How Interesting...
August 6, 2018

Using SSH Key-pairs to better secure connections to remote servers - Mac

Posted on August 6, 2018  •  3 minutes  • 619 words
Table of contents

This article shows how to set up a SSH key pair to allow you to log into servers in a quick, simple and secure way from your Mac. It’s certainly worth doing if you log onto remote servers regularly.

What is an SSH key-pair?

I get asked this question a lot at work, and the concept is a little bit strange if you’re new to it. A key-pair is a pair of keys which are generated at the same time by a cryptographic algorithm. They only work with each other and each key-pair is unique. A Public Key is useless without the Private Key, and this goes on your remote host, and is perfectly secure to do so.

Keys and Locks

You could think of the Public Key as a physical padlock on a door, where everyone is able to see the lock, but nobody can unlock it. Your unique private key - that you keep safe in your pocket - is the only key able to unlock the padlock. The lock is useless to anyone without the correct key.

Once your key is used with the lock, the lock becomes open and you’re able to gain access.

The process

What happens is when your client sends a connection request to the server that contains the Public Key, the server responds with an encrypted challenge request using the shared Public Key information. Your client decrypts the challenge message and responds back to the server. The secure connection is then established if the response matches the Public Key.

Key-pairs are more secure than passwords as they’re much much harder to attack via brute force. The Private Key is never transmitted to the remote host, so it can never be compromised. They’re also more convenient, as Public Keys can be saved upon your remote hosts for reuse, removing the need to manually authenticate.

Generating and using a Public/Private Key Pair on your Mac

  1. Start your Terminal and run the following:

  2. Leave the location defaults as they are, and when you are prompted for a Passphrase - create one if you wish (recommended). A Passphrase is a password for your key and adds an extra layer of security to it by encrypting it. If you use a passphrase, it’s used to encrypt the Private Key. Think of it as a lock-box for your key. This process will create two files.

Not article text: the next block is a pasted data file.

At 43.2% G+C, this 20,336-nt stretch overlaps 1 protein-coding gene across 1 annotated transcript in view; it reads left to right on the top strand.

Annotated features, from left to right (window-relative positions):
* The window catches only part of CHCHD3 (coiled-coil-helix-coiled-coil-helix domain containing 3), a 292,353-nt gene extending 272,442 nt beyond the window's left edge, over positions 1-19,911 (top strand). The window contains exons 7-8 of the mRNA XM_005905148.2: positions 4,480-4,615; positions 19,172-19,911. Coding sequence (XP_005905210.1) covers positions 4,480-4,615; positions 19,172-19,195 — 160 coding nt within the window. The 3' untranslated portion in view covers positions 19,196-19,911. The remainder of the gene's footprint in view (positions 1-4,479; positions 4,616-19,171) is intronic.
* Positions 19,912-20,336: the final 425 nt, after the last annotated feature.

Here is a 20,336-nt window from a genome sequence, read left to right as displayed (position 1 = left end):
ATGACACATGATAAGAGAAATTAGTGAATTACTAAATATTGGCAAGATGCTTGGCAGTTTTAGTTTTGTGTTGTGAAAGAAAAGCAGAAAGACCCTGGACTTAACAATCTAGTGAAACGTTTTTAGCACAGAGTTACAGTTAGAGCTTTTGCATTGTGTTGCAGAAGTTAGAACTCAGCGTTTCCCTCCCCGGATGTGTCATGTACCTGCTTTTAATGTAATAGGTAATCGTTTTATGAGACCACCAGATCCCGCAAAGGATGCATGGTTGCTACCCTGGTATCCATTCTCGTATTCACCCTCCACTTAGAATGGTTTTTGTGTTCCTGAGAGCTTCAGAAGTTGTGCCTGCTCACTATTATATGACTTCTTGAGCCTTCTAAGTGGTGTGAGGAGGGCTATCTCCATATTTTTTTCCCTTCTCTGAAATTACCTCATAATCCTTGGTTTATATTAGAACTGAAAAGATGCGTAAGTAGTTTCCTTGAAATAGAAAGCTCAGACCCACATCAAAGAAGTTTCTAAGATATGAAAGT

These are your Private and Public Keys respectively:
    a. id_rsa

  1. Copy your Public Key to your remote host. There’s a utility exactly for this purpose to upload it - ssh-copy: ssh-copy-id -i ~/.ssh/ chris@linuxhost
    Remember to use your Unix username@ as shown above.

  2. Now you need to store the Private Key in your Mac Key-chain. Just do this once:
    ssh-add -K ~/.ssh/id_rsa
    Enter your key passphrase, and you won’t be asked for it again.

Tip 🚀

(If you’re on an earlier version of OSX (pre-Sierra), you’re done, the rest is not required).

  1. Configure SSH to always use the Mac key-chain

Check to see if ~/ exists. If it doesn’t yet - create it and add the following text. Replace my Unix username with your own. This will now become default. To log in to a server with a different username, simply use the standard username@hostname method.

1Host *
2User chris
3UseKeychain yes
4AddKeysToAgent yes
5IdentityFile ~/.ssh/id_rsa

Using the new Key-pair and Config

You should now be able to log into your remote host by simply typing the following in the terminal. No password or username required as this is now automatic.
ssh linuxhost

Your Mac should now read your identity file and key-chain to complete the missing information, such as the location to your Private Key and your username.

Socials / Links

I tweet tech, bad jokes and silly memes